A little earlier this year we took some of SA’s most popular SUVs to Botswana for a vehicle safari through the Khwai Conservancy. We’ll be posting reviews of all the vehicles that accompanied us over the next couple of weeks. You can read our travel article about the trip here, and you can find all the other vehicle articles under the “Driving Impressions” category.
The refreshed GWM H5 that was to accompany us on our trip arrived in SA mere days before we were due to ship the vehicles up to Maun for the start of our adventure. In fact, the H5 was headed for Maun almost as soon as it rolled off the boat – with barely 100km on the odometer
Manufacturers don’t usually hand over an untested vehicle to journalists. They prefer to put a few thousand kilometres on its odometer, running in the engine and checking that everything is working properly, before adding it to their test fleet. For the H5 in our Adventure Safari, this wasn’t an option. There wasn’t time to put the H5 through its paces, so it was simply loaded onto a truck and transported to Maun.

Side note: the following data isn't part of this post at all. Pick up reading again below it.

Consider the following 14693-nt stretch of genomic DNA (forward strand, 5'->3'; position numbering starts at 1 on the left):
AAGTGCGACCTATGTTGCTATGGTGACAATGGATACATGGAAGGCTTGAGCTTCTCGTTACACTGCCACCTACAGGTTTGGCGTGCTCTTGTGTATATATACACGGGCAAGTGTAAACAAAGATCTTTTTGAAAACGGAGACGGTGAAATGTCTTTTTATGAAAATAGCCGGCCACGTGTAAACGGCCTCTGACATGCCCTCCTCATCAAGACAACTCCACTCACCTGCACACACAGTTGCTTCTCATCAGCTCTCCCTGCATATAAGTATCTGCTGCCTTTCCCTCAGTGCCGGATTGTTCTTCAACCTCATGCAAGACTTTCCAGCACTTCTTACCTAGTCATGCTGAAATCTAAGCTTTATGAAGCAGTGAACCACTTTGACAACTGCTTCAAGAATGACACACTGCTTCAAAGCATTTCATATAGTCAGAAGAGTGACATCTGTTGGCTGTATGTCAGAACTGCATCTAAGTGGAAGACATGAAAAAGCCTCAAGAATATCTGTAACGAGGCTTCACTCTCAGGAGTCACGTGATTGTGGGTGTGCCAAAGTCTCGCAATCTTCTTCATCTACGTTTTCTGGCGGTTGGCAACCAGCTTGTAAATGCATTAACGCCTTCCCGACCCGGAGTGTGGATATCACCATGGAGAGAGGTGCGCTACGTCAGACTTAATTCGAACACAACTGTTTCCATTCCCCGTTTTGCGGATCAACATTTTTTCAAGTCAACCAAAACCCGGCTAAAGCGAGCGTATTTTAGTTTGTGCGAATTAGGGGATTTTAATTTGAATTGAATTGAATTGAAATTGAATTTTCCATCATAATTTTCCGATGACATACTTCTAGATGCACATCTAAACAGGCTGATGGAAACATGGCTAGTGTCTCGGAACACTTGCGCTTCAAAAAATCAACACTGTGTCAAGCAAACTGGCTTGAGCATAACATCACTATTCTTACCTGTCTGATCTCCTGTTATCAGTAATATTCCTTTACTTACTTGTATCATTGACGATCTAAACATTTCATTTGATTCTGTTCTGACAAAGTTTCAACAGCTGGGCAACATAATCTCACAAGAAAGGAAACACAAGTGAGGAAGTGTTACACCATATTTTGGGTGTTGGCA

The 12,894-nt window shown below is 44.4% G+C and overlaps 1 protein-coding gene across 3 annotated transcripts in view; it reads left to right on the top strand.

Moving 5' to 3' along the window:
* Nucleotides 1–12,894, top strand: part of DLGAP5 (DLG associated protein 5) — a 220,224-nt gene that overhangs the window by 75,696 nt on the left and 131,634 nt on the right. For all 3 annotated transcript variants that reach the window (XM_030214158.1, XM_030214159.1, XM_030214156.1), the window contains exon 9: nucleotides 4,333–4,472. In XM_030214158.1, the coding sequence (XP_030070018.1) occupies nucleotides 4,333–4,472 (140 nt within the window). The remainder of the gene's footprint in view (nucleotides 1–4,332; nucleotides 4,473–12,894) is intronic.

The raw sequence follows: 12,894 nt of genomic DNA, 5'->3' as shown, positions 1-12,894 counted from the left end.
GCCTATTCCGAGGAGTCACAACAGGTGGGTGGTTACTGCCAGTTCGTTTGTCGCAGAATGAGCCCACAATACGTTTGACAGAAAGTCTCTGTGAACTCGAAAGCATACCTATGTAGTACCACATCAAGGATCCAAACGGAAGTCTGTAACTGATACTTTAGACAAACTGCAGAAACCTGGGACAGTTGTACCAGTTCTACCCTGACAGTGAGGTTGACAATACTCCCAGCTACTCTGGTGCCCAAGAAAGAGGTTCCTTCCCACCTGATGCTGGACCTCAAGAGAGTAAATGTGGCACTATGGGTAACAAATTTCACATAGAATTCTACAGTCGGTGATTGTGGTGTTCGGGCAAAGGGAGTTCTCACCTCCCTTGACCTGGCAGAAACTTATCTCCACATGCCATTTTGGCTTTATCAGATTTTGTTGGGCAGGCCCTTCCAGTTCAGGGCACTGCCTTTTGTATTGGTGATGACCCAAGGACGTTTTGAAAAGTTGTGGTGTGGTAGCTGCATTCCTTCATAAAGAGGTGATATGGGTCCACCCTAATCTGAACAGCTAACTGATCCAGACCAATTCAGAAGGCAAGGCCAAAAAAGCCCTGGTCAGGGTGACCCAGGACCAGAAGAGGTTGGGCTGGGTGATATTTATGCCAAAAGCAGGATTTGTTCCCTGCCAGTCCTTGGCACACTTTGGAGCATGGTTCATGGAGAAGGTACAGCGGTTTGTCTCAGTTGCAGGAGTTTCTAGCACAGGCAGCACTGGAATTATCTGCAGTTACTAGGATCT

How does this new model differ from the H5 that’s been around for a while? Well, some minor changes have been made to the exterior and interior. For instance, there’s a new chromed strip at the front, and new lights at the back. The cabin sports some new trim.
The biggest news, however, is that the flagship H5 2.0 VGT manual 4×4 now has low-range gearing, which means it is more capable than ever. Unfortunately, this was not the sort of trip where low range was really needed, but it was still a good opportunity to test the H5 amidst some very capable SUVs.
“We were a bit worried about taking an untested vehicle into the middle of Botswana,” says driver Ricky Sykes, “but the H5 impressed and surprised us. It did really well.”
The H5 dealt admirably with the dust, heat and bad roads. It easily went where the other SUVs travelled.
Considering its price, the H5 is an impressively specced vehicle, which is why it is becoming increasingly popular. The range-topping 2.0 VGT manual 4×4 goes for R294 900, yet it boasts about every comfort feature you could ask for.
The engine/gearbox combination is very respectable. The surprisingly refined two-litre oilburner pushes out 110 kW of power and 310 Nm of torque. That’s not a massive amount of power, but it isn’t bad either. Moreover, the H5 has shown itself to be rugged and reliable – a far cry from early Chinese vehicles.
GWM is creating a secure place for itself in the local vehicle market, and the latest H5 will help cement that position even further.